Here Are Some Great FAQ’s To Help You & Your Family
When Should My Child See The Orthodontist?
By Donald W. Hunt, Jr., DMD, MSD, Hunt Orthodontics
The American Association of Orthodontists recommends that all children should have a check-up with an orthodontic specialist no later than age 7. At an early age, an orthodontist can determine if a child has any developing jaw or dental problems as well as evaluating a child for airway obstruction. Orthodontic treatment also provides a significant increase in a child’s self confidence and social interaction.
It has been proven through research that the old saying “wait till all the baby teeth come out” is not beneficial for all children. Some children, especially females, will begin their growth spurts prior to losing all of their baby teeth. Treatment may need to begin while a child is in their growth spurt.
Parents can seek an orthodontic specialist’s opinion at anytime without a referral to answer their questions.
Individuals seeking early orthodontic screening will receive significant benefits from timely diagnosis and treatment of particular problems when appropriate. The value of early examination is a parent’s peace of mind knowing their child has been expertly evaluated.
The orthodontist’s goal is to provide individuals with the correct treatment at the proper time. By working together, the dental team can achieve exceptional results for your dental health and provide a lifetime of beautiful Smiles!
What Is An Orthodontist… And What Do They Do?
By Donald W. Hunt, Jr., DMD, MSD
One of the primary goals of an orthodontist is to coordinate and correct a person’s “bite” to maintain proper tooth, periodontal, and TMJ health. Orthodontists also evaluate patients for potential airway issues and refer accordingly to Otolaryngologists (ENT’s) or Allergy physicians for proper care.
Orthodontists work in concert with your general dentist and other dental specialists such as periodontists, pedodontists, and oral surgeons to achieve exceptional results to increase a person’s dental health, self confidence, as well as their smile esthetics.
How do you become an Orthodontist?
First, one must complete a Bachelor’s of Science degree at a four year college and then be accepted into an American Dental Association (ADA) accredited College of Dental Medicine. After graduating from dental school four years later with a Doctorate in Dental Medicine or Dental Surgery (DMD or DDS), the general dentist has applied to an orthodontic specialty residency.
A Lifetime of Continuing Education
Health care professionals strive to continue learning as new advancements from research presents for patient’s benefit. The American Association of Orthodontists (AOO) is a professional association of educationally qualified orthodontic specialists dedicated to ethically advancing the art and science of orthodontics, improving the health of the public, and promoting quality orthodontic care.
Ultimately, an orthodontist’s goal is to provide individuals with the proper treatment at the most appropriate time. Through continuing education and evaluation of credible research, patients benefit. By working together, the dental teams can achieve exceptional results for your dental health and provide you a lifetime of beautiful Smiles!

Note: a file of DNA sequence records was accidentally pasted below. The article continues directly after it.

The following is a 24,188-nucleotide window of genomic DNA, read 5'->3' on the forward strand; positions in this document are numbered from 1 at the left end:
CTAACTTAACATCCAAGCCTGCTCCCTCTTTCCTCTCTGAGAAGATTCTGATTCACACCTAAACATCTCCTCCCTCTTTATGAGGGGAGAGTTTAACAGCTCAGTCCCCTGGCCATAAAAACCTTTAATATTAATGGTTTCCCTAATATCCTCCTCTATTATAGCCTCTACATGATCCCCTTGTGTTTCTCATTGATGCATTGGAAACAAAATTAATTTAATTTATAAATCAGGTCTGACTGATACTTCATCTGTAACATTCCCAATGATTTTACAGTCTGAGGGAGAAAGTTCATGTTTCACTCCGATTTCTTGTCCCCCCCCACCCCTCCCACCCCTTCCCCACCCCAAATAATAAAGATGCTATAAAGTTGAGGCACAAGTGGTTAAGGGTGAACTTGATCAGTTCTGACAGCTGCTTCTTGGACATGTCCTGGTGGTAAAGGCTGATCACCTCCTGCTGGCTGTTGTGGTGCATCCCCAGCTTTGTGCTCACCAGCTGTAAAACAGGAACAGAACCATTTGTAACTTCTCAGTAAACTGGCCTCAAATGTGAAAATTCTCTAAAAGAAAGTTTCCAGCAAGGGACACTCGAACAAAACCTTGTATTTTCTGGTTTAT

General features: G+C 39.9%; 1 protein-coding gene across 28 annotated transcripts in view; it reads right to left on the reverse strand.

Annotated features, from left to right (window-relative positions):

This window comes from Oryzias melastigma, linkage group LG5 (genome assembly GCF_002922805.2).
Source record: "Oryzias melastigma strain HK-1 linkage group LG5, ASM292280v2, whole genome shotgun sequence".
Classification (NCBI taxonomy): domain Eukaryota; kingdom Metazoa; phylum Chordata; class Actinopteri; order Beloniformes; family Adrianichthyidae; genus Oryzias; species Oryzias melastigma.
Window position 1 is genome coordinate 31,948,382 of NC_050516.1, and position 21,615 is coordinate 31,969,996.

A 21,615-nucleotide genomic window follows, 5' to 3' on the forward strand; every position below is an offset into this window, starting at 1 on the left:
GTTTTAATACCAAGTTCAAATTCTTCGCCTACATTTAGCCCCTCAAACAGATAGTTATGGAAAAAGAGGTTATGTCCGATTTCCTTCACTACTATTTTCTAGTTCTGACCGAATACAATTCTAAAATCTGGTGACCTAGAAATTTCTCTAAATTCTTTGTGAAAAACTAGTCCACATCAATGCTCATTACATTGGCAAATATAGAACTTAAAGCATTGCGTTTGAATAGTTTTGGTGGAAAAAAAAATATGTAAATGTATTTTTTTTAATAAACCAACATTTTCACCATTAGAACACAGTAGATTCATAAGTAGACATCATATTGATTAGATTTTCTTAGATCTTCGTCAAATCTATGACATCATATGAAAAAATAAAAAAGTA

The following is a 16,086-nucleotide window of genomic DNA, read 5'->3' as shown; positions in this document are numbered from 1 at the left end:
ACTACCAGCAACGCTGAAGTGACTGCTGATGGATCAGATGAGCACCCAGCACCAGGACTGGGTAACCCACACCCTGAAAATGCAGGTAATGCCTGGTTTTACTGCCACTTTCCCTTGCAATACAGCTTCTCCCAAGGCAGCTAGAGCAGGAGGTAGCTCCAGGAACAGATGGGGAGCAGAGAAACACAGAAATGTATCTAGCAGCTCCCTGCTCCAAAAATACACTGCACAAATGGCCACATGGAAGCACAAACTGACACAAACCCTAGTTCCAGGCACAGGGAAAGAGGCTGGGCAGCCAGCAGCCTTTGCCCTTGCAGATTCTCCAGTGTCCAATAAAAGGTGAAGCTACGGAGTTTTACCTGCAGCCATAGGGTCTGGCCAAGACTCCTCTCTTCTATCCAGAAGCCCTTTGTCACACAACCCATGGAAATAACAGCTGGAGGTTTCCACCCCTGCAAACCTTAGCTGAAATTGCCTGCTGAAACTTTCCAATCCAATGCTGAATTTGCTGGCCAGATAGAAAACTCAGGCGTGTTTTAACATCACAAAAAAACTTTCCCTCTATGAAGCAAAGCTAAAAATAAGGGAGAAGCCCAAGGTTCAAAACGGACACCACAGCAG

Achieving A Beautiful Smile
Donald W. Hunt, Jr. DMD, MSD
One of the first things people notice about one another is their smile. The whiteness and straightness of your teeth can influence the amount you smile and your overall confidence.
There are many benefits in seeking orthodontic treatment. The most obvious reason that someone seeks orthodontic treatment is to straighten their teeth to improve their smile. For others, the motivation may be from headaches and jaw joint (TMJ) problems. By coordinating the fit of the teeth, orthodontics can establish harmony between the teeth, jaw, TMJ’s, and the facial muscles. This helps alleviate chronic headaches and TMJ issues. Smile esthetics are optimized when the function is correct. Additionally, orthodontic treatment can idealize the dentition and space prior to restorative dental procedures such as needing implants to replace missing teeth.
Braces are the tried and true method to straighten teeth. Braces are bonded to the teeth and adjustments are made by changing the tension on the archwires attached to the braces. Braces work because they are on the teeth constantly moving the teeth within the bone. Patients can choose the type of braces used while in orthodontic treatment. Small metal braces may still be the best option for children, adolescents, and the bottom teeth in adults for functional reasons. Children and teens have fun with the “Colors” used on braces. Advances in technology have made it possible for teens and adults to obtain treatment without having to worry how they will appear during treatment. Clear, ceramic or “tooth colored” braces are the best esthetic option for adults and those interested in a less noticeable appearance.
Another way to move teeth is through a series of removeable clear aligners with brand names like Invisalign, Clear Correct, Simpli 5 etc. Aligner treatment is comprised of a series of molded plastic trays that are worn over the teeth in a specific order. Each successive tray applies pressure to gently push the teeth closer to their optimal alignment. Each aligner is worn for usually 2-3 weeks per aligner before moving to the next. The patient has control of the aligner wear. Aligners are worn 22 hours a day to achieve the desired result.
Each type of orthodontic appliance has its own set of advantages and qualities.
For some patients, orthodontists may feel that braces will give them a better result than what clear aligners may be able to achieve. For others, clear aligners may achieve the result that they seek. Talk with your orthodontist to determine what is the best treatment for you.